How much should I pay for a survey? Is it worth it?

publication date: Apr 30, 2014
author/source: Kate Faulkner, Property Expert and Author of Which? Property Books


What should I be willing to pay for a survey?

Surveys and surveyors in my view are worth their weight in gold. Personally I don’t think anyone should be allowed to buy a property without having one.

The reason they are so necessary is properties are complicated things and especially in the UK they are so diverse and most are actually over 50 years old, so imagine the changes – good and bad – that have been made to them?

Here are some examples of property problems I’ve seen or picked up along the way:

  • An extension might look safe but was it done legally and is safe to use? 
  • A conservatory may look lovely in a picture but what if it’s unusable? 
  • The fireplace might look lovely inside, but what if the chimney is in bad condition and might actually blow smoke back into the room the first time you try to use it? 
  • A property may not appear to have damp but if it’s been freshly painted or wall papered how will you know? 
  • What if the roof ‘looks fine’ but actually leaks every time it rains? 
  • You might be buying the property because of the lovely river nearby but what if floods at certain times during the year?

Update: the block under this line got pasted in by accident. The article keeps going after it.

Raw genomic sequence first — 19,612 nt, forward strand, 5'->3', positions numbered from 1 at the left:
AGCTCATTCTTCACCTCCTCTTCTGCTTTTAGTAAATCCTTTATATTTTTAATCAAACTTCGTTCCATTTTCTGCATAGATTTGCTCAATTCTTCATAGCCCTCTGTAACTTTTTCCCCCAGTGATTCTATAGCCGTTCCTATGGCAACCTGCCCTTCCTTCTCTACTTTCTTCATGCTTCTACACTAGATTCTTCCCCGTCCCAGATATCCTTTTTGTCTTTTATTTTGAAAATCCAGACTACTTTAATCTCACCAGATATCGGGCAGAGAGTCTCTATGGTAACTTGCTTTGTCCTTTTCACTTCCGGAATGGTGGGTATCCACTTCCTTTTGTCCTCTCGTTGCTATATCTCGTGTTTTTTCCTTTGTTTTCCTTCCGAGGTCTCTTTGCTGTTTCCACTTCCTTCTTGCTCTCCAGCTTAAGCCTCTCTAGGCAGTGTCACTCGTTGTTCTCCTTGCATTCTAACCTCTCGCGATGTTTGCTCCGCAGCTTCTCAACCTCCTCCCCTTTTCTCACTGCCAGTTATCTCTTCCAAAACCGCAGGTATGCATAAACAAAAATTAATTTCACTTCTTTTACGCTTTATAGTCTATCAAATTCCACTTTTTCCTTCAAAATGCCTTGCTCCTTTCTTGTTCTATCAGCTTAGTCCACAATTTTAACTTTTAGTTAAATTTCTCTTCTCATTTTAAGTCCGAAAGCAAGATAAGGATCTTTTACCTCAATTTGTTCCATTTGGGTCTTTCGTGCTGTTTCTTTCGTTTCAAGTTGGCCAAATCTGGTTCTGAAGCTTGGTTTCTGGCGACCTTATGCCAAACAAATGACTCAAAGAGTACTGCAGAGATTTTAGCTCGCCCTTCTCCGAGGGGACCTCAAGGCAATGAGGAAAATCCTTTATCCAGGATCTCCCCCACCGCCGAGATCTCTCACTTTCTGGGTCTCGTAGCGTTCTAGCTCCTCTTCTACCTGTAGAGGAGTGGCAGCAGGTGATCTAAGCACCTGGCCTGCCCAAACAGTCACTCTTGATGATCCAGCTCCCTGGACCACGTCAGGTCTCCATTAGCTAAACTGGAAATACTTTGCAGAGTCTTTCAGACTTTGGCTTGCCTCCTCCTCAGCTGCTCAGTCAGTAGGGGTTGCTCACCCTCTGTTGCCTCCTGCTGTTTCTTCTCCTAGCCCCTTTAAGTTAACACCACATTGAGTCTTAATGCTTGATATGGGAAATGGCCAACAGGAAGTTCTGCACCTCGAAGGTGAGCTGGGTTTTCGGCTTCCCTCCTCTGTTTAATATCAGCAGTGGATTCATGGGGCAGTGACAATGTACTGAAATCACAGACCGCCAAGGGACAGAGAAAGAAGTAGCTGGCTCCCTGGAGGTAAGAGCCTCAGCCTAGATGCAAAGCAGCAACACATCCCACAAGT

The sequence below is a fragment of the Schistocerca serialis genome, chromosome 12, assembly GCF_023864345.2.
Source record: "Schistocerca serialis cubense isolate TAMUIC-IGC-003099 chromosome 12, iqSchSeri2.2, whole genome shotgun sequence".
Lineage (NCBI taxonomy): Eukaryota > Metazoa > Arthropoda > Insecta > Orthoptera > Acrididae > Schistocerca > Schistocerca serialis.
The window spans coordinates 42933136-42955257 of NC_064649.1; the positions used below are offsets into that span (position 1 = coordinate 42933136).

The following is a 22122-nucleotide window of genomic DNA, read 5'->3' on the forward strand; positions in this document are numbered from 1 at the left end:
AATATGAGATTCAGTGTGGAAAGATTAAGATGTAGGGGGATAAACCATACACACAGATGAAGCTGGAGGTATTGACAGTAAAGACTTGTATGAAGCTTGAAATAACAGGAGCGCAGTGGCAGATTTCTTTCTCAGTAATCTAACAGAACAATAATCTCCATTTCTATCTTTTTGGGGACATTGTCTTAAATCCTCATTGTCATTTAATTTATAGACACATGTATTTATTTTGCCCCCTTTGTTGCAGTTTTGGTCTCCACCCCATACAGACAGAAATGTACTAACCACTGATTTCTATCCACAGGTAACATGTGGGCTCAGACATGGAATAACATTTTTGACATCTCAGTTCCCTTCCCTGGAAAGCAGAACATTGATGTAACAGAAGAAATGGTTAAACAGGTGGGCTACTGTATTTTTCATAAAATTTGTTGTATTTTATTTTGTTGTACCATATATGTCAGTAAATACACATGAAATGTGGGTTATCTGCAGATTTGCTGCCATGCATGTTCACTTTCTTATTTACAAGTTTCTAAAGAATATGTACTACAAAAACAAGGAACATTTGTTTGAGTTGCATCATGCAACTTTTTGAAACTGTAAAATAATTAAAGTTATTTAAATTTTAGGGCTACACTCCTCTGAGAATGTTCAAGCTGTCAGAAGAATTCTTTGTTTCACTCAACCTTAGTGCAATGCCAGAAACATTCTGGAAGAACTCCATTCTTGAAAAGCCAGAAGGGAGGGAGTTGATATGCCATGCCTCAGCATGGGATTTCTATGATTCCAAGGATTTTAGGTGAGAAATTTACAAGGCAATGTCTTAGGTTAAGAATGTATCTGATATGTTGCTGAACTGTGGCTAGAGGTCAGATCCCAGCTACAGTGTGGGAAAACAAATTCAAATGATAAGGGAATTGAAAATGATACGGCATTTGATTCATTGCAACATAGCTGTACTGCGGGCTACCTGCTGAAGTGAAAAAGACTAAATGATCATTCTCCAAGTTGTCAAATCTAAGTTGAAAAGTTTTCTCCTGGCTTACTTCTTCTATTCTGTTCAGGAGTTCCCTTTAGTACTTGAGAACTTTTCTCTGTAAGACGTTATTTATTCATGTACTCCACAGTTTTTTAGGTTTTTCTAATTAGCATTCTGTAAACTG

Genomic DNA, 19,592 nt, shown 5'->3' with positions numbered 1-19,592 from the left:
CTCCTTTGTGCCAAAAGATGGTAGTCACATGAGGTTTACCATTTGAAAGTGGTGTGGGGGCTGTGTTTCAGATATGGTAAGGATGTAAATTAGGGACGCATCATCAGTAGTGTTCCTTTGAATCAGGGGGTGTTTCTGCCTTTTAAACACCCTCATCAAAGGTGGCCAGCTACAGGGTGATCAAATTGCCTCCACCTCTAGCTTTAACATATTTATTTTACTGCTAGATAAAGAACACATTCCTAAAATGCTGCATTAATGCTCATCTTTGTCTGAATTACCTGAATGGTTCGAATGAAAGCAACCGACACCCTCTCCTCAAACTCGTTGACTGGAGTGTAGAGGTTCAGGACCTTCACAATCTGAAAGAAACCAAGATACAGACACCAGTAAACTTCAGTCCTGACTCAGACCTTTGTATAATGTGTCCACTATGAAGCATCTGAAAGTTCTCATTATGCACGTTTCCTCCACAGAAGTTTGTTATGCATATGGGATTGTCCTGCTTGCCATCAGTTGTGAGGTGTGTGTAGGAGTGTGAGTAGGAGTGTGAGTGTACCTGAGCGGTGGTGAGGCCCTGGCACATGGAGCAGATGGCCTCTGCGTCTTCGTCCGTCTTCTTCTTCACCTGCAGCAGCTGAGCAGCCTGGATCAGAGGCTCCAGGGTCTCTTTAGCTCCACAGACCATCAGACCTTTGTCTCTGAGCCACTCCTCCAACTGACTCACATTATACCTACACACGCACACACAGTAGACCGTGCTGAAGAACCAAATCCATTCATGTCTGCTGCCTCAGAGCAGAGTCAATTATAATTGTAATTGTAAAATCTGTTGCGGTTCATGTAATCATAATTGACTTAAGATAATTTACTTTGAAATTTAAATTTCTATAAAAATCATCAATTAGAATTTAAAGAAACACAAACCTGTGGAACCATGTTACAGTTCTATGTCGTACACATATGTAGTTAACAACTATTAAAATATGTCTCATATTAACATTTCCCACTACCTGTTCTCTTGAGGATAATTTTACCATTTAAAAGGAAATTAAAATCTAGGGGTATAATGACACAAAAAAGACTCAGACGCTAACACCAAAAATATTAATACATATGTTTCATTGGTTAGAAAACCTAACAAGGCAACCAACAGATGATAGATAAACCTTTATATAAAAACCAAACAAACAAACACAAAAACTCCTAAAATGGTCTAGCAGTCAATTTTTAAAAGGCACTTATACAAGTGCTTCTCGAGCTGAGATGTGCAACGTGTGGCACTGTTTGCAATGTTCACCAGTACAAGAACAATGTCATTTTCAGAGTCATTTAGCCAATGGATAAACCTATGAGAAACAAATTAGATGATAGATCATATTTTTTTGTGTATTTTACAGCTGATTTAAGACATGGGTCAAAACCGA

• How do you know the property is safe to live in? if work has been done to say the stairs or windows how do you know it’s been done properly? 
  • What if the loft has been converted, the property is being sold with it being an extra room, which you are paying for in the price of the property but it’s not legally another room? 
  • You may have found the ‘perfect’ house but are looking at rejecting it because of cracks which may not be any problem at all
  • The floors upstairs may be really uneven and that might make you think the ceilings are unsafe when they are actually just fine

So how much do surveys cost?
Surveys are now priced from a few hundred pounds for a condition survey:

  • From £500 for a HomeBuyer Survey
  • From £750 upwards for a building survey

It all depends on whether you are having a valuation included and the size of property you are buying.

Why does having a valuation make a difference?
The first reason is because they have to do more work. Their job for a valuation is to check what other properties have been sold nearby to make sure you are not over paying.

Next, it’s not just the time they spend on the work, surveyors have to be insured. We all know none of us are perfect, so sometimes when we make a mistake, apologies aren’t enough – especially when buying something as expensive as a house.

So they have to pay insurance – and that can cost a lot of money. The insurance cost for surveyors goes up even further when they are approved to carry out valuations too.

This insurance means if they do miss something and it’s going to cost you a lot to fix, then there is an option to make a claim against them. Don’t think this will always be a ‘big fight’ though. Most surveyors will be concerned about the problem and take pride in their work, they will want to find a solution that works for both of you.

For more information on choosing the right survey for you and help finding a surveyor, do read our expert checklist from the Residential Property Surveyors Association.

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